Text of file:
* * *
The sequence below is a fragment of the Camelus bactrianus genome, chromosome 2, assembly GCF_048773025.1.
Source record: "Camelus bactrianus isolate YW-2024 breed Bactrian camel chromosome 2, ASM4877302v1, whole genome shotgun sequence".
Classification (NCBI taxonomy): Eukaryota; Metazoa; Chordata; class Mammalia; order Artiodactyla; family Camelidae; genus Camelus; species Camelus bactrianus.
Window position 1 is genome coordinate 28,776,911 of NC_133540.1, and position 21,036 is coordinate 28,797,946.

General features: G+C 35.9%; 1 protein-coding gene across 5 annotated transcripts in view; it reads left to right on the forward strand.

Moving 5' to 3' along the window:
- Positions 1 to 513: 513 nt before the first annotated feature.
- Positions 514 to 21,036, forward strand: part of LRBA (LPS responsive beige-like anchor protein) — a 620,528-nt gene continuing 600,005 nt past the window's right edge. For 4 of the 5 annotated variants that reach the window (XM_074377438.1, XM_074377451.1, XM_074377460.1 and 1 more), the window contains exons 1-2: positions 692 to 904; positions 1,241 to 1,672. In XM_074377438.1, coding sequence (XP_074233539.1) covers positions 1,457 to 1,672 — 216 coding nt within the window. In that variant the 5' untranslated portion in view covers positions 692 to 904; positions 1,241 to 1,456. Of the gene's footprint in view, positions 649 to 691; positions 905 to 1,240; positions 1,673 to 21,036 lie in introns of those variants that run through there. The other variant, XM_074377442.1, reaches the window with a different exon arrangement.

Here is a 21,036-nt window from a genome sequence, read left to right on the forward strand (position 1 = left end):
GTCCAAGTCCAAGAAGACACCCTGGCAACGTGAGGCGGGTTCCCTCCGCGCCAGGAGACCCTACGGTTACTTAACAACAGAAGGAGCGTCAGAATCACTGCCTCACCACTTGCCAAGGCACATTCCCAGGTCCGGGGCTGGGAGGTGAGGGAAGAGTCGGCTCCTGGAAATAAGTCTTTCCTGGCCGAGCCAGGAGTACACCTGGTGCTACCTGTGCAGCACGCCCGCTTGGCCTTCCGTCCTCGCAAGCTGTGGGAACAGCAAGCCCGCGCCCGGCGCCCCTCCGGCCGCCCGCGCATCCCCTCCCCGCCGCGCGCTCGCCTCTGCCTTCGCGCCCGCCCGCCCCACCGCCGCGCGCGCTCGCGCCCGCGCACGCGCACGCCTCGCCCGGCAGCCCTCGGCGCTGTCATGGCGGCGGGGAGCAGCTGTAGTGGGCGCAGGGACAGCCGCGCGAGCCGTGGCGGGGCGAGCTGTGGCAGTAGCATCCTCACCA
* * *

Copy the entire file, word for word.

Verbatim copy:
The sequence below is a fragment of the Camelus bactrianus genome, chromosome 2, assembly GCF_048773025.1.
Source record: "Camelus bactrianus isolate YW-2024 breed Bactrian camel chromosome 2, ASM4877302v1, whole genome shotgun sequence".
Classification (NCBI taxonomy): Eukaryota; Metazoa; Chordata; class Mammalia; order Artiodactyla; family Camelidae; genus Camelus; species Camelus bactrianus.
Window position 1 is genome coordinate 28,776,911 of NC_133540.1, and position 21,036 is coordinate 28,797,946.

General features: G+C 35.9%; 1 protein-coding gene across 5 annotated transcripts in view; it reads left to right on the forward strand.

Moving 5' to 3' along the window:
- Positions 1 to 513: 513 nt before the first annotated feature.
- Positions 514 to 21,036, forward strand: part of LRBA (LPS responsive beige-like anchor protein) — a 620,528-nt gene continuing 600,005 nt past the window's right edge. For 4 of the 5 annotated variants that reach the window (XM_074377438.1, XM_074377451.1, XM_074377460.1 and 1 more), the window contains exons 1-2: positions 692 to 904; positions 1,241 to 1,672. In XM_074377438.1, coding sequence (XP_074233539.1) covers positions 1,457 to 1,672 — 216 coding nt within the window. In that variant the 5' untranslated portion in view covers positions 692 to 904; positions 1,241 to 1,456. Of the gene's footprint in view, positions 649 to 691; positions 905 to 1,240; positions 1,673 to 21,036 lie in introns of those variants that run through there. The other variant, XM_074377442.1, reaches the window with a different exon arrangement.

Here is a 21,036-nt window from a genome sequence, read left to right on the forward strand (position 1 = left end):
GTCCAAGTCCAAGAAGACACCCTGGCAACGTGAGGCGGGTTCCCTCCGCGCCAGGAGACCCTACGGTTACTTAACAACAGAAGGAGCGTCAGAATCACTGCCTCACCACTTGCCAAGGCACATTCCCAGGTCCGGGGCTGGGAGGTGAGGGAAGAGTCGGCTCCTGGAAATAAGTCTTTCCTGGCCGAGCCAGGAGTACACCTGGTGCTACCTGTGCAGCACGCCCGCTTGGCCTTCCGTCCTCGCAAGCTGTGGGAACAGCAAGCCCGCGCCCGGCGCCCCTCCGGCCGCCCGCGCATCCCCTCCCCGCCGCGCGCTCGCCTCTGCCTTCGCGCCCGCCCGCCCCACCGCCGCGCGCGCTCGCGCCCGCGCACGCGCACGCCTCGCCCGGCAGCCCTCGGCGCTGTCATGGCGGCGGGGAGCAGCTGTAGTGGGCGCAGGGACAGCCGCGCGAGCCGTGGCGGGGCGAGCTGTGGCAGTAGCATCCTCACCA